President Nayib Bukele thinks bitcoin will boost El Salvador’s economy, but almost seven out of 10 people in the country disagree with the move to make the cryptocurrency legal tender.
Hours before El Salvador became the world’s first country to make bitcoin legal tender, its president Nayib Bukele announced that the Central American nation had invested in 400 bitcoin.
“El Salvador has just bought its first 200 coins. Our brokers will be buying a lot more as the deadline approaches,” he said in a tweet yesterday (6 September), using the hashtag #BitcoinDay.
Earlier today, he tweeted to confirm the purchase of an additional 200 bitcoin.
El Salvador just bought 200 new coins.
We now hold 400 #bitcoin#BitcoinDay 🇸🇻
— Nayib Bukele 🇸🇻 (@nayibbukele) September 6, 2021
Bukele’s is betting that making the world’s most popular cryptocurrency legal tender will boost the US dollar-based economy of El Salvador and encourage investors to spend more in the country. Domestic users will also get $30 in free bitcoin if they sign up for the national digital wallet Chivo.
But the move comes amid widespread scepticism over the rationale behind the big push for cryptocurrency in a country where nine out of 10 people do not fully understand what bitcoin is, according to the Central American University (UCA).
UCA conducted a poll with 1,281 Salvadorans and found that less than 5pc correctly identified bitcoin as a cryptocurrency, while 20pc of respondents indicated that they did not know what bitcoin was.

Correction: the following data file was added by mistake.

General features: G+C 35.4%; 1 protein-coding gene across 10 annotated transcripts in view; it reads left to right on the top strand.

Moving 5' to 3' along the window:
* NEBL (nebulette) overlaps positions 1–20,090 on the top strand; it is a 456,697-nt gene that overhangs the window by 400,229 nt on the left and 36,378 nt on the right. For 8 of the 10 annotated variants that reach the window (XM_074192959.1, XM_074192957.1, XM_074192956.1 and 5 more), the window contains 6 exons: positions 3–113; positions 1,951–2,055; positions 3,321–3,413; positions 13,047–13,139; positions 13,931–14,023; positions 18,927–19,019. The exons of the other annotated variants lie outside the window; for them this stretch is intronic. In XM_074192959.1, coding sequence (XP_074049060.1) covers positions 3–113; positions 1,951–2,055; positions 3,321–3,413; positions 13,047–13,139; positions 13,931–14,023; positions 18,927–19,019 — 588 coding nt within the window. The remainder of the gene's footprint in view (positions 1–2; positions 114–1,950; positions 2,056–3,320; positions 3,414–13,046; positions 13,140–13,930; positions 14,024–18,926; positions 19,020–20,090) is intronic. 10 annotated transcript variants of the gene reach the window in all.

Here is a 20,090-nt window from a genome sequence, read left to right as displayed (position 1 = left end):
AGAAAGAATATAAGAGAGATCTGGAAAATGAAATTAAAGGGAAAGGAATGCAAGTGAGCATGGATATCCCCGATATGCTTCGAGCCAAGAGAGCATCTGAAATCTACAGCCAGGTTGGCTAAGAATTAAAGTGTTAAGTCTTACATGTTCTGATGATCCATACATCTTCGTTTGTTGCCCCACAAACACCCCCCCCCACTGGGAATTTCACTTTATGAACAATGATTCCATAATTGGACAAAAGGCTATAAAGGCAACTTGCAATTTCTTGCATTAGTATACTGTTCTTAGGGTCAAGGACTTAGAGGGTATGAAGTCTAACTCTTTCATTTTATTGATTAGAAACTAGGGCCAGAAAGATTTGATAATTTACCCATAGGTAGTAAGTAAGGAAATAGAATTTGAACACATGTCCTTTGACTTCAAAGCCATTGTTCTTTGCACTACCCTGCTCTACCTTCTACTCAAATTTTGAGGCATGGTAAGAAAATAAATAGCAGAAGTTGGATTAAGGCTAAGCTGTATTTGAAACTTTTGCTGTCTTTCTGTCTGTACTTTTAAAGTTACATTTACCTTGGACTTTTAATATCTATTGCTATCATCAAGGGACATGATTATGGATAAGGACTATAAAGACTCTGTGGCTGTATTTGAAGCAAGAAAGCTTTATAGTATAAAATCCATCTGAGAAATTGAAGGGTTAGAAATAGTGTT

The poll also found that nearly 70pc of respondents disagreed with the government’s decision to make the cryptocurrency legal tender. Protests broke out in the capital San Salvador ahead of the legalisation date today (7 September).
Law adopted ‘without public debate’
Apart from the lack of knowledge around bitcoin among citizens, other concerns of the move include a general mistrust of the cryptocurrency, increased risk of money laundering, sharp fluctuations in the value of bitcoin, and the carbon footprint of mining.
“I’ve accepted bitcoin for about two months since I knew this was coming. I just had someone pay me $40 in bitcoin for a fare to the airport, but it’s rare. Only around 10pc of customers prefer to pay with bitcoin,” Salvadoran taxi driver Daniel Hercules told the BBC.
Another local, Jeanette Sandoval, told the BBC that she will not be joining the bitcoin bandwagon for her small grocery home delivery business because her customers will not pay using the cryptocurrency.
“In my country there are many people who are illiterate and hardly have a cell phone, not an intelligent one, but one of the old ones. They will not use it.”
From an economic perspective, local economist Ricardo Castañeda told the Guardian that the law was adopted too quickly and “without a technical study or a public debate”.
“I don’t think the president has fully understood the implications of the law, its potential to cause serious macroeconomic problems and convert the country into a haven for money laundering.”